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Federal Law Preempts Balance Billing Lien Statutes

Posted by Ted A. Schmidt | Mar 10, 2020 | 0 Comments

Federal Law Preempts Balance Billing Lien Statutes

Ansley v. Banner Health Network, No.  CV-19-0077-PR (March 9, 2020) J. Bolick


Plaintiffs are patients treated at defendant hospitals under the Arizona Health Care Cost Containment System [AHCCCS]. The hospitals filed liens pursuant to A.R.S.  §§ 33-931(A) and 36-2903.01(G)(4) against third-party tortfeasors who caused the patients' injuries to recover the remainder of their customary fees beyond Medicaid reimbursement (balance billing).

The patients filed this class action alleging the liens are invalid in violation of federal Medicaid law, specifically 42  U.S.C.  §  1396a(a)(25)(C)  and  42  C.F.R.  § 447.15 and preempted under the Supremacy Clause, U.S. Const. Art. VI, cl. 2. The trial court enjoined the hospitals from asserting these liens on federal preemption grounds.

The Arizona Court of Appeals affirmed on different grounds. The Arizona Supreme Court affirmed and vacated the court of appeals decision.

The supreme court held that a private right of action exists for these plaintiffs to bring this action under 42 U.S.C. § 1396a(a)(25)(C) as an equitable remedy.

2  C.F.R.  § 447.15 expressly  provides  that  “[a]  State  plan  must  provide  that  the  Medicaid  agency  must  limit  participation  in  the  Medicaid  program  to  providers who accept, as payment in full, the amounts paid by the agency plus any deductible, coinsurance or co-payment required by the plan to be paid  by  the  individual.” The state statutes are designed to allow balance billing whereas the federal expressly prohibits this--classic “conflict preemption”—the “state law stands as an obstacle to the achievement of a federal statute's purpose, or when compliance with both federal and state laws is impossible.” Federal law preempts the balance billing lien statutes.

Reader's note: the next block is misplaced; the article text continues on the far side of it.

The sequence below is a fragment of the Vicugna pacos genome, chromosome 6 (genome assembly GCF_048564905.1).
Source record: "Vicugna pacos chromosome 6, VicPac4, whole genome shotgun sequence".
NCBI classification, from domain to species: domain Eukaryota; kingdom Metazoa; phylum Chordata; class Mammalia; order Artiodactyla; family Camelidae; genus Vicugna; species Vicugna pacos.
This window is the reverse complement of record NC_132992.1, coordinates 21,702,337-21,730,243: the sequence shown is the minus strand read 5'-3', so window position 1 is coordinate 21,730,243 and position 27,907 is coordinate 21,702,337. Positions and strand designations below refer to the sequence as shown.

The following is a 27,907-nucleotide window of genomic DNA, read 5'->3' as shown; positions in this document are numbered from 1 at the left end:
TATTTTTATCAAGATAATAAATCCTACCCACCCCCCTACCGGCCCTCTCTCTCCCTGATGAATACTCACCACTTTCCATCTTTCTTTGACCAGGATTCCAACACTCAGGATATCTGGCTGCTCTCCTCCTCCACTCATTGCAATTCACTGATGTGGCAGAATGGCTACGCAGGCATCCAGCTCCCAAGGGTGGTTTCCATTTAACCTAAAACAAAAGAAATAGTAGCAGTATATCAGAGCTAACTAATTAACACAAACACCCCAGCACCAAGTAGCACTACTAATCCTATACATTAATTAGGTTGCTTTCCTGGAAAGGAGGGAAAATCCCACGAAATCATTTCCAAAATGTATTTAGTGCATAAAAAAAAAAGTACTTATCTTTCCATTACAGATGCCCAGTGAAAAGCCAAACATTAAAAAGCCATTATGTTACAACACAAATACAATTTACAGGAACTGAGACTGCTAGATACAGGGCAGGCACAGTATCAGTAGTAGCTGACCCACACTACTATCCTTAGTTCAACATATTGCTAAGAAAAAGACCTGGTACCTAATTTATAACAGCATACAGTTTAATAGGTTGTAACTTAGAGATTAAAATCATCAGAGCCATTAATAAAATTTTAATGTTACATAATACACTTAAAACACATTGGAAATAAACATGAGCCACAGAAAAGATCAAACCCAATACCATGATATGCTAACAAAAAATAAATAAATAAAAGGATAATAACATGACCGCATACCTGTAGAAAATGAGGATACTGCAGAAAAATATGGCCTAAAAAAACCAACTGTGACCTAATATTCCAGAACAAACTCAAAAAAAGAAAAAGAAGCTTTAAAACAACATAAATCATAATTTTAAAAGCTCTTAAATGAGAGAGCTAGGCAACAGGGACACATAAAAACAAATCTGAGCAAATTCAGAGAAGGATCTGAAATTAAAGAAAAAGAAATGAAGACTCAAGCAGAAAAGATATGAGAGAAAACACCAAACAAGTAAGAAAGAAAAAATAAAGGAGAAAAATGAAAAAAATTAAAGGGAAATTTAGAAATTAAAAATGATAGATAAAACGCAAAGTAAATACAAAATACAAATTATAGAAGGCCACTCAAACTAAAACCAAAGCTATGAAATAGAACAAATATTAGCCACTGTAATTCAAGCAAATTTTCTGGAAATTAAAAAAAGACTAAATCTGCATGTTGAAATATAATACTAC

Finally, the trial court's grant of attorneys' fees to the plaintiffs under the private attorney general doctrine was upheld.  “Courts may award such fees in certain cases vindicating important constitutional or statutory rights.”

About the Author

Ted A. Schmidt

Ted's early career as a trial attorney began on the other side of the fence, in the offices of a major insurance defense firm. It was there that Ted acquired the experience, the skills and the special insight into defense strategy that have served him so well in the field of personal injury law. Notable among his successful verdicts was the landmark Sparks vs. Republic National Life Insurance Company case, a $4.5 million award to Ted's client. To this day, it is the defining case for insurance bad faith, and yet it is only one of several other multi-million dollar jury judgments won by Ted during his career. He is certified by the State Bar of Arizona as a specialist in "wrongful death and bodily injury litigation".


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